Young Guns: Behind Joni co-founder Jayesh Vekariya’s decision to launch a period care company

The Victoria-based entrepreneur is working to make feminine hygiene products more accessible

When Jayesh Vekariya decided to launch a feminine hygiene startup in 2019, he knew people would raise questions about his capabilities. But he was determined to solve a problem.

Vekariya and his two siblings were raised by a single mom in Gujarat, India, on the border of a slum. His mom started a textile business that Vekariya describes as a “really cool adventure that I got to witness as a kid”—he saw her use entrepreneurship to employ otherwise unemployed women in the area and to eventually purchase a bigger home for her own family.

He wanted to do that, too. Community members pitched in to support his education, enabling him to finish a MSc in pharmacology from Rajiv Gandhi University of Health Sciences in India, and then another MSc in international project development from the Neoma Business School in France. Finally, in 2017, he enrolled in the University of Victoria to complete an MBA in entrepreneurship.

“I landed on the statistic that one in three young Canadians can’t afford safe period-care products,” says Vekariya. “That’s more than three million Canadians.”

Months of learning about products, manufacturers and other organizations culminated in an idea for a sustainable period-care company. He got introduced to now-co-founder Linda Biggs, who, according to Vekariya, brought expertise he didn’t have. She had previously served as chief operating officer at Victoria-based reusable food wrap company Abeego, and when Vekariya pitched her his idea, she immediately prompted him to change the packaging and branding.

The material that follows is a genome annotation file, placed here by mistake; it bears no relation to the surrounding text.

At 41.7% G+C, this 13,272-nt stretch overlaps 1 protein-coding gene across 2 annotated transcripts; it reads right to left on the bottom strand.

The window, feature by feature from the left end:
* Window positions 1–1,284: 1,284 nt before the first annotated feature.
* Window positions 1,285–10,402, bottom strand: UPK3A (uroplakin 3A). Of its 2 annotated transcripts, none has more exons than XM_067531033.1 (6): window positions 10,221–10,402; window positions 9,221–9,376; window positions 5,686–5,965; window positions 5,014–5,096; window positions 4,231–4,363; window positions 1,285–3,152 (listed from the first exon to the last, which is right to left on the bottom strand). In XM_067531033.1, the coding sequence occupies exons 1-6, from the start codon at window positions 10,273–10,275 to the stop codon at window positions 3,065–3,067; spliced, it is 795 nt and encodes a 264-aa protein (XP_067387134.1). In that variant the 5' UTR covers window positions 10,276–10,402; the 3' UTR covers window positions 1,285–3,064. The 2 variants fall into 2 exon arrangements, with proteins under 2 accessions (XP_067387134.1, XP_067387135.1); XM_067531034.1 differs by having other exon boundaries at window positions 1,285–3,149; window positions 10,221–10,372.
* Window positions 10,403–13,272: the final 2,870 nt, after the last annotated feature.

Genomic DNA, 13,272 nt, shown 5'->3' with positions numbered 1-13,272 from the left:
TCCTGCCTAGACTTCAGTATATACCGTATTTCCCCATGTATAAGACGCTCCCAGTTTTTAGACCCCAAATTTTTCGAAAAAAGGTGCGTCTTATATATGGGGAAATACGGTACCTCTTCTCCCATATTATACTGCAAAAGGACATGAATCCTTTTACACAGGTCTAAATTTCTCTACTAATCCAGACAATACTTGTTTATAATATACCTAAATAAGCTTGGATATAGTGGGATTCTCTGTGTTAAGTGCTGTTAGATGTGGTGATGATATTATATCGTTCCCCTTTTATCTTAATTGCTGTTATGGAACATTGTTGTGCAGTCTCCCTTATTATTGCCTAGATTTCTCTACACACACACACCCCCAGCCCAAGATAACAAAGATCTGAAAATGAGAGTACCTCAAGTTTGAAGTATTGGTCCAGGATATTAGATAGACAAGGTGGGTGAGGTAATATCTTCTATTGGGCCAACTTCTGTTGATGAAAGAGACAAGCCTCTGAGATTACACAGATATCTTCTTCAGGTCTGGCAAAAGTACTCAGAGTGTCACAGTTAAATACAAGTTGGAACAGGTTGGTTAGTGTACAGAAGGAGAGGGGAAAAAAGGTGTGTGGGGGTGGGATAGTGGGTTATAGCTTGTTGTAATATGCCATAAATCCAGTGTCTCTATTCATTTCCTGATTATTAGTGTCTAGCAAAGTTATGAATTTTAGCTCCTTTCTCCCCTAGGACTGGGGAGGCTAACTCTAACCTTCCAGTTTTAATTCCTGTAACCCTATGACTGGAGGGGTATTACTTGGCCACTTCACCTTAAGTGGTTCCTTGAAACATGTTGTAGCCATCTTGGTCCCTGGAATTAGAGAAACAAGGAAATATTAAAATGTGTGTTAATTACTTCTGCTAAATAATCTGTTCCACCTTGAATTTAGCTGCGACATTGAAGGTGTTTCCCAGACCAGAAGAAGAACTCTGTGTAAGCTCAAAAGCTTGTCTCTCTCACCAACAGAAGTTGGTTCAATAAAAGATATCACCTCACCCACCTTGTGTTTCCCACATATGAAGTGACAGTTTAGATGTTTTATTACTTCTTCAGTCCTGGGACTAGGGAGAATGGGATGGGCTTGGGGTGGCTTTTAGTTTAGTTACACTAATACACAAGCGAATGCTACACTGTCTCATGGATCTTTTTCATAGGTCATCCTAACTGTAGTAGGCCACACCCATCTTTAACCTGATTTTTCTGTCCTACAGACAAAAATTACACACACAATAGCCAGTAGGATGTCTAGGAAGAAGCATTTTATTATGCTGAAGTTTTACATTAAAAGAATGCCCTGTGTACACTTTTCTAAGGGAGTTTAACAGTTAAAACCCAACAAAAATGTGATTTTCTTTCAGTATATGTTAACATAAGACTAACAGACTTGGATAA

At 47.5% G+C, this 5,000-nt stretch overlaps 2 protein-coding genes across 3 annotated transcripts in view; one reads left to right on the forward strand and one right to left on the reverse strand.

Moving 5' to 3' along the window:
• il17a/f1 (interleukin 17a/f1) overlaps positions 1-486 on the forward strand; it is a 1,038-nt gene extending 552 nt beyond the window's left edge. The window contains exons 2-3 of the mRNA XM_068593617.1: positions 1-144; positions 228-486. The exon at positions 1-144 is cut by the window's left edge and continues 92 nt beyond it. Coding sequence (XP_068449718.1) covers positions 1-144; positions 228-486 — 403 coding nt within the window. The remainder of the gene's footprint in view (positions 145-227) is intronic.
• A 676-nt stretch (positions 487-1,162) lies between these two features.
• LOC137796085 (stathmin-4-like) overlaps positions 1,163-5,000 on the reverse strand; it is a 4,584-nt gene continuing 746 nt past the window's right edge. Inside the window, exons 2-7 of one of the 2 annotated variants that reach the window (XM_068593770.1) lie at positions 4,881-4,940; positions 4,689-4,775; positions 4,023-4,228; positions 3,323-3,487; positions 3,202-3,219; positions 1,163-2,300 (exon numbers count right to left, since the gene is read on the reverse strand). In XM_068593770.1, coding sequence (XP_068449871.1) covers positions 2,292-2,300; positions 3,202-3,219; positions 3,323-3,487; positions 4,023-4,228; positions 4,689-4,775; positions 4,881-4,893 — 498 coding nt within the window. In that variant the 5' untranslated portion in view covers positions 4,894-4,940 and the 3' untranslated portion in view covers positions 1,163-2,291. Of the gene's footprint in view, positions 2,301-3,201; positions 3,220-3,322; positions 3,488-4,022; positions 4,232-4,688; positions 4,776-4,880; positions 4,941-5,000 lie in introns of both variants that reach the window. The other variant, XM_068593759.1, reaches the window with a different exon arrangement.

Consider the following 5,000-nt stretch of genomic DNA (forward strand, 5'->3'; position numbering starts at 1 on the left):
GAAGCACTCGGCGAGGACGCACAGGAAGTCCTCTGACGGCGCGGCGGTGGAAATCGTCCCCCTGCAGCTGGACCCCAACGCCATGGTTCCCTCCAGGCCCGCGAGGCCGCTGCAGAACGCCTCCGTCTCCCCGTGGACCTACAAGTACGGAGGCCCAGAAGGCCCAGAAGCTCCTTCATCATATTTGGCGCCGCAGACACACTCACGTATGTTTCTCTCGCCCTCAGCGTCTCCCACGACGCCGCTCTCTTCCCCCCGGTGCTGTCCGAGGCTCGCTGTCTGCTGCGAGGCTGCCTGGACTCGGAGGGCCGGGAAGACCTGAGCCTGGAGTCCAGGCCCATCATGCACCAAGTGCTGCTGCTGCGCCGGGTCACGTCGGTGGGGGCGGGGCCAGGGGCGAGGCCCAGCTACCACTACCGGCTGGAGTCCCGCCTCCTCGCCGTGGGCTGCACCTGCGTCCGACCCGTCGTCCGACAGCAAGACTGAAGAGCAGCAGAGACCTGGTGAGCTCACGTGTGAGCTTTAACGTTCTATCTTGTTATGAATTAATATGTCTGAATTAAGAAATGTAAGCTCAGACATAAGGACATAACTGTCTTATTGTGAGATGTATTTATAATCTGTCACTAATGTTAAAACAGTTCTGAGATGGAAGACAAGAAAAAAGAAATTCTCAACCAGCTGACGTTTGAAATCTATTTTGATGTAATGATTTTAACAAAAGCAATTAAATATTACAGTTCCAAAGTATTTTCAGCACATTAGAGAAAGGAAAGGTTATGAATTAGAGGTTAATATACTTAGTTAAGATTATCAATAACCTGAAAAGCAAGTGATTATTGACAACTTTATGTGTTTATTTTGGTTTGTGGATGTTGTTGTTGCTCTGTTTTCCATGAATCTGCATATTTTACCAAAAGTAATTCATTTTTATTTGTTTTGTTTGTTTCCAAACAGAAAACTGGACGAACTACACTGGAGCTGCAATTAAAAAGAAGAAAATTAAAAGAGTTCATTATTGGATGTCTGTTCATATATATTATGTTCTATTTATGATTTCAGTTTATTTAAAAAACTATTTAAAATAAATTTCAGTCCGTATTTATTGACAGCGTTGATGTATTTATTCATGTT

Joni period care products
Feminine hygiene products from Joni

The pair launched Joni as co-CEOs in 2020. Instead of using plastic beds for products, they opted for a cornstarch and bamboo blend because it allows them to make thinner, more absorbent pads that can be shipped by lettermail. Shipping by that method helps Joni reach far communities where people otherwise pay six times more for the same product. “It builds a barrier for those who are already facing affordability and accessibility crises,” says Vekariya, who has seen how stigma and period poverty can exacerbate health issues.

In 2022, Joni won Telus’s $125,000 #StandWithOwners program, which supports impact businesses. With warehouses in Delta, Victoria, Ontario and Nevada, the company scaled from a direct-to-consumer online brand to being in over 600 stores in Canada, including London Drugs, Whole Foods and Healthy Planet.

“Five percent of our revenue goes back into the community through nonprofits,” Vekariya notes, adding that Joni currently works with 21 nonprofit partners in Canada. It also works with schools, universities and workplaces to streamline access to reliable period care—its patent-pending dispensers are already in over 100 institutions, and by December, Vekariya projects that they will be in some 2,300 government offices in B.C.

“I saw it firsthand when I was kid, from my mom’s experience, that starting a business or having a startup solves many problems for yourself and for the community around you,” he says.

10:30 a.m.

After a quick Gujarati breakfast of papri and tea and then an hour of responding to emails, Vekariya starts collaborating with the Joni team. He focuses on developing partnerships, like getting Joni into Staples stores and helping Chilliwack-based period equity nonprofit organization Project Aim deliver $2,000 worth of period-care products to Hawaii during its recent wildfire crisis.

1 p.m.

The afternoon is reserved focus time, says Vekariya: “I love to read and see what other companies or R&D firms are doing.” He also works with Joni’s research partners (Camosun College’s Technology Access Centre and UVic’s Innovation Lab) to carry out any projects in progress.

4 p.m.

In the late afternoon, Vekariya networks in a forum for entrepreneurs in Victoria, which he says is a safe space to ask “the stupidest questions possible.” Everybody is happy to help, he adds—the group recently donated $1,500 to support a UVic student’s scholarship.

“It means a lot to me because I got a lot of support for my education, so I want to make sure that other students get support and we build our community stronger,” says Vekariya.